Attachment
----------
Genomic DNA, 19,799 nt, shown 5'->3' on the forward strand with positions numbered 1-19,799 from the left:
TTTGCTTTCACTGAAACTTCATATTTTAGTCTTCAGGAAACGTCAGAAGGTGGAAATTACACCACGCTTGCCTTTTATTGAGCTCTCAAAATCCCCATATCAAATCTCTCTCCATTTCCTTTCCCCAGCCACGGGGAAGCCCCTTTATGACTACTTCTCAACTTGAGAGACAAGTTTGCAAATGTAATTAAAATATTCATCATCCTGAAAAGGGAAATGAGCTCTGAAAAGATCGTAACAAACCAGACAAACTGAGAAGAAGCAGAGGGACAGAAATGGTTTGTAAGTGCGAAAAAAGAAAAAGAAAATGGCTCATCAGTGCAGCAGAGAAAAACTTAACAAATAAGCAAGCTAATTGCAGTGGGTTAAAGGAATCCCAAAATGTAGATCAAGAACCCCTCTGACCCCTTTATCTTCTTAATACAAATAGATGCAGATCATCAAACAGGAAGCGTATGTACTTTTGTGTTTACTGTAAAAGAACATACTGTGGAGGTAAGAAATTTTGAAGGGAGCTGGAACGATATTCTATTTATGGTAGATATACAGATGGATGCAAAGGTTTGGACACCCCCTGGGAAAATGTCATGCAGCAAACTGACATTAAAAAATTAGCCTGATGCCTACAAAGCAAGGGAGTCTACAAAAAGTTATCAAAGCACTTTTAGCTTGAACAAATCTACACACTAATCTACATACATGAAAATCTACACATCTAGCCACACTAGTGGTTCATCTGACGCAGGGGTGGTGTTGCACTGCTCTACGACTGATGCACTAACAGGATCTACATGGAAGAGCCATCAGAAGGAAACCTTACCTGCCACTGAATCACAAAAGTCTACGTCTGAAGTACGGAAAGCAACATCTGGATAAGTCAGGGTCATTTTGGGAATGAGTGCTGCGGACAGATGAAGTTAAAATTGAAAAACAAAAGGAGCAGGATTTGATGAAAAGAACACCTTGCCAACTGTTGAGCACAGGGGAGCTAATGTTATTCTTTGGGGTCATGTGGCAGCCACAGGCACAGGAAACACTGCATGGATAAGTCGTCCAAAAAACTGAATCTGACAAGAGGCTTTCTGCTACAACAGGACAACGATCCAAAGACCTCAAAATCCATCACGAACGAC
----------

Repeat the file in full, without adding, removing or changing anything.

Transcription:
Genomic DNA, 19,799 nt, shown 5'->3' on the forward strand with positions numbered 1-19,799 from the left:
TTTGCTTTCACTGAAACTTCATATTTTAGTCTTCAGGAAACGTCAGAAGGTGGAAATTACACCACGCTTGCCTTTTATTGAGCTCTCAAAATCCCCATATCAAATCTCTCTCCATTTCCTTTCCCCAGCCACGGGGAAGCCCCTTTATGACTACTTCTCAACTTGAGAGACAAGTTTGCAAATGTAATTAAAATATTCATCATCCTGAAAAGGGAAATGAGCTCTGAAAAGATCGTAACAAACCAGACAAACTGAGAAGAAGCAGAGGGACAGAAATGGTTTGTAAGTGCGAAAAAAGAAAAAGAAAATGGCTCATCAGTGCAGCAGAGAAAAACTTAACAAATAAGCAAGCTAATTGCAGTGGGTTAAAGGAATCCCAAAATGTAGATCAAGAACCCCTCTGACCCCTTTATCTTCTTAATACAAATAGATGCAGATCATCAAACAGGAAGCGTATGTACTTTTGTGTTTACTGTAAAAGAACATACTGTGGAGGTAAGAAATTTTGAAGGGAGCTGGAACGATATTCTATTTATGGTAGATATACAGATGGATGCAAAGGTTTGGACACCCCCTGGGAAAATGTCATGCAGCAAACTGACATTAAAAAATTAGCCTGATGCCTACAAAGCAAGGGAGTCTACAAAAAGTTATCAAAGCACTTTTAGCTTGAACAAATCTACACACTAATCTACATACATGAAAATCTACACATCTAGCCACACTAGTGGTTCATCTGACGCAGGGGTGGTGTTGCACTGCTCTACGACTGATGCACTAACAGGATCTACATGGAAGAGCCATCAGAAGGAAACCTTACCTGCCACTGAATCACAAAAGTCTACGTCTGAAGTACGGAAAGCAACATCTGGATAAGTCAGGGTCATTTTGGGAATGAGTGCTGCGGACAGATGAAGTTAAAATTGAAAAACAAAAGGAGCAGGATTTGATGAAAAGAACACCTTGCCAACTGTTGAGCACAGGGGAGCTAATGTTATTCTTTGGGGTCATGTGGCAGCCACAGGCACAGGAAACACTGCATGGATAAGTCGTCCAAAAAACTGAATCTGACAAGAGGCTTTCTGCTACAACAGGACAACGATCCAAAGACCTCAAAATCCATCACGAACGAC